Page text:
Friday, 19 December 2014

Is the North Sea really a dead duck?

The papers are full of bandwagoning about the death of the North Sea. Do we think this is true though or just useful copy as the fall in oil price plays out.

Here are some thoughts on it:

1 - The oil price will bounce back, but in reality the days of $200 oil are a chimera. There is lots of shale oil, LNG is replacing oil demand rapidly across the world (rapid in terms of over this decade). Many countries full of oil have restricted access to market - Libya, Iran and Syria for example.

2 - So where will it hit, well the ceiling may well be governed by the Shale Oil sit around $69 in the US currently, maybe a tad more. So long-term this may well be the placeholder for oil to float around - touching a hundred in times of stress maybe, but no further. Certainly going lower at points such as we are now.

3 - Oil demand is rising more slowly than in the past as the world grows more slowly and Renewables and LNG take the strain- another long-term constraint is in play.

So, overall this is very bad news for the North Sea, where extraction costs are $60-70 per barrel - the same as Shale oil. So it won't die but it becomes a very marginal business with small fields at the end of their lives. Plus the increasing regulation around decommissioning is another negative factor.

I can't see a new North Sea rush without huge tax breaks (umm, by which I mean reduction of the huge taxes on production and distribution, not actual subsidies) which maybe what is needed. The greenies in the political parties may well put a stop to this.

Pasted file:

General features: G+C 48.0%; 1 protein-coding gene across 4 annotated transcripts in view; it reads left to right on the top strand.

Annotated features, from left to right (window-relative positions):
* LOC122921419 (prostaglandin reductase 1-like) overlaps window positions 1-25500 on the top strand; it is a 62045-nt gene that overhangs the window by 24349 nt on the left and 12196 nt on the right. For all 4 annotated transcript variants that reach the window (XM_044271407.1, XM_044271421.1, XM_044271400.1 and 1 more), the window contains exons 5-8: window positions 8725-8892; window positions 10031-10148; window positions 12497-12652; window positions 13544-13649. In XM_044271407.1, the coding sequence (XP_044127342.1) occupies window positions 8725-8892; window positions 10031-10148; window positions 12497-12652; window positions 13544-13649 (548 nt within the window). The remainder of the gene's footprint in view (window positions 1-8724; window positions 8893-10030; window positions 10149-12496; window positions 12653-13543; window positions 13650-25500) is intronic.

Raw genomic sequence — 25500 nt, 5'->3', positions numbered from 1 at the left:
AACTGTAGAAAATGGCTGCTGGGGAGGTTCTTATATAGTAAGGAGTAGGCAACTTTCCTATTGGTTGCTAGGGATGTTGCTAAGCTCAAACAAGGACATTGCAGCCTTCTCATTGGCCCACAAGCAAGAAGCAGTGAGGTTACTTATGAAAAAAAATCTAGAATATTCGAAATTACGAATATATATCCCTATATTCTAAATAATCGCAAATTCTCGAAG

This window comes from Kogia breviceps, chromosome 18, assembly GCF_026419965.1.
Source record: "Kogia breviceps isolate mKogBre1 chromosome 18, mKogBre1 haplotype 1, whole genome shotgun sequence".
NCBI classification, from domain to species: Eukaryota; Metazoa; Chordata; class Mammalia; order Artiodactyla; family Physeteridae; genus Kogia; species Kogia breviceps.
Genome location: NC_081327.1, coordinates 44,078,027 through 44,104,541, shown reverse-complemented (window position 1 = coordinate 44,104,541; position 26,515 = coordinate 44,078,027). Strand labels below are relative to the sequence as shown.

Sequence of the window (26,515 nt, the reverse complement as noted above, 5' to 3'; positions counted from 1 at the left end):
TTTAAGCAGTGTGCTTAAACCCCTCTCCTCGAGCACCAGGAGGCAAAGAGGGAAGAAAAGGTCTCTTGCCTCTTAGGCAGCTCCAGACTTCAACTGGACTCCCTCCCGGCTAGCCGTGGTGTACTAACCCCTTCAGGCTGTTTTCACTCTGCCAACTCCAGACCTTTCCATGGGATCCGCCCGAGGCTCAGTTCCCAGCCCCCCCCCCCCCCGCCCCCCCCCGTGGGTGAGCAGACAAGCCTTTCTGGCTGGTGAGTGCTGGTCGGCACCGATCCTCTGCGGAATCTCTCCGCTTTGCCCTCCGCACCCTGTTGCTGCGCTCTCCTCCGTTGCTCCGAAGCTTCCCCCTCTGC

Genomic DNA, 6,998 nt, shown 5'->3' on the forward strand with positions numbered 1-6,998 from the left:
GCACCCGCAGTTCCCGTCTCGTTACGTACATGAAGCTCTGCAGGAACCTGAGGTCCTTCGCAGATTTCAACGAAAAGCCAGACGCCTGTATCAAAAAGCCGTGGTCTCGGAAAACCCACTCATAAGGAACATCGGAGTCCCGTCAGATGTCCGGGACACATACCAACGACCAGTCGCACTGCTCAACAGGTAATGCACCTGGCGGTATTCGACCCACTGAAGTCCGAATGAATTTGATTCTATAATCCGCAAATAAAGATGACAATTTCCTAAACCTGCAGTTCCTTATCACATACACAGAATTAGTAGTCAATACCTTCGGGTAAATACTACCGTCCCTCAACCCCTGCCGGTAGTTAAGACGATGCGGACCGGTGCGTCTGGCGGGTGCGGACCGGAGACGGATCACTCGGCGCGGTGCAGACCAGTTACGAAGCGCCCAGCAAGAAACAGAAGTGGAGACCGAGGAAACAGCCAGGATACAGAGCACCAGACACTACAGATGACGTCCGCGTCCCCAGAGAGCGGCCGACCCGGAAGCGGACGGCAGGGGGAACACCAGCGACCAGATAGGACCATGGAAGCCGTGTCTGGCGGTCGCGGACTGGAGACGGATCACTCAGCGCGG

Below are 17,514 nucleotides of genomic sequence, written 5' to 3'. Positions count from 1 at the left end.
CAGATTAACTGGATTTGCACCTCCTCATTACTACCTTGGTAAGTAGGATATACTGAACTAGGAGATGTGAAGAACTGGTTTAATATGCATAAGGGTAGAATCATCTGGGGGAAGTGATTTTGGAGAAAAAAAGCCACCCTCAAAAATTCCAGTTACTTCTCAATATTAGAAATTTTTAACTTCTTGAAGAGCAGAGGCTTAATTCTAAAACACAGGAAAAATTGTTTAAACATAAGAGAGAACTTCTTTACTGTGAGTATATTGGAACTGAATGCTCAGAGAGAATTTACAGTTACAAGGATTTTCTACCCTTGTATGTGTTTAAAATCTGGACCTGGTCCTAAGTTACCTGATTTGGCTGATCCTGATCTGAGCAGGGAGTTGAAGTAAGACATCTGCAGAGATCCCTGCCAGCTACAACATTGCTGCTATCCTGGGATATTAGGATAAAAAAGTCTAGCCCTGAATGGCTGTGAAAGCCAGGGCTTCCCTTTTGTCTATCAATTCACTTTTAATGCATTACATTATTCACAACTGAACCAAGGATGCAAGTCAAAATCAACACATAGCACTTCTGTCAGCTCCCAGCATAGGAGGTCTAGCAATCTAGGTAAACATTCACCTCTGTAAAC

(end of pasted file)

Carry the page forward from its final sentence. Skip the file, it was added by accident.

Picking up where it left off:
Such a shame for the humour of the world that the Scots did not go independent though and then have to face this reality!

Wednesday, 17 December 2014

How wrong can you be?





I seem to have lost my touch. 
Anytime there was a story in the media, that I formed an opinion on, I have been wrong.

I expected that a baker who didn't want to bake a cake for a client, for whatever reason, wouldn't have to. I was wrong. 
I thought that Douglas Carswell's principled re-election stance would prevent any followers. Wrong again. 

I supposed that a bisexual husband who handed a brown bag to a taxi driver, who then killed that man's wife, would at least have to face trial to explain why he went on online dating sites the night after her death. Wrong again.

I guessed that a man who fired fatal shots through the en-suite bathroom door would be guilty of manslaughter at the very least. Nah...

I thought that the last thing the government would do to revive the economy would be to give the housing bubble another pump. Another miscalculation.

Ii thought missing flight MH370 would turn up somewhere. It hasn't.

I guessed that the Scottish Referendum result would draw a line under independence for 20 years or so. It didn't.

I thought England's super dismal performance in Brazil would necessitate the usual change of manager. Oddly,  that never happened. And I thought Louis Van Gaal would have made a blistering start at Manchester United. Instead of the mud like slog they have been making of their season.

I assumed that government would not ban smoking in cars with children on the grounds its largely unenforceable. They jumped at the chance to introduce a pointless law.

I thought Putin just wouldn't push it too far and try and annex the Ukraine. He tried.

All in all .. I have been off on almost any decision I have thought about.

A pretty sorry state of affairs.

The only silver lining is I also thought that by now Miliband would be 7% ahead in the polls and looking at a 50 seat majority.

Beware the wounded Bear?

I have little time for the likes of Russia Today that seek to perpetually push a meme about how the West abandoned Russia in the 1990's and then sought in more recent years to re-ignite the Cold War. It is full of bathos about the role of Russia in the world and its assumed status as a global superpower.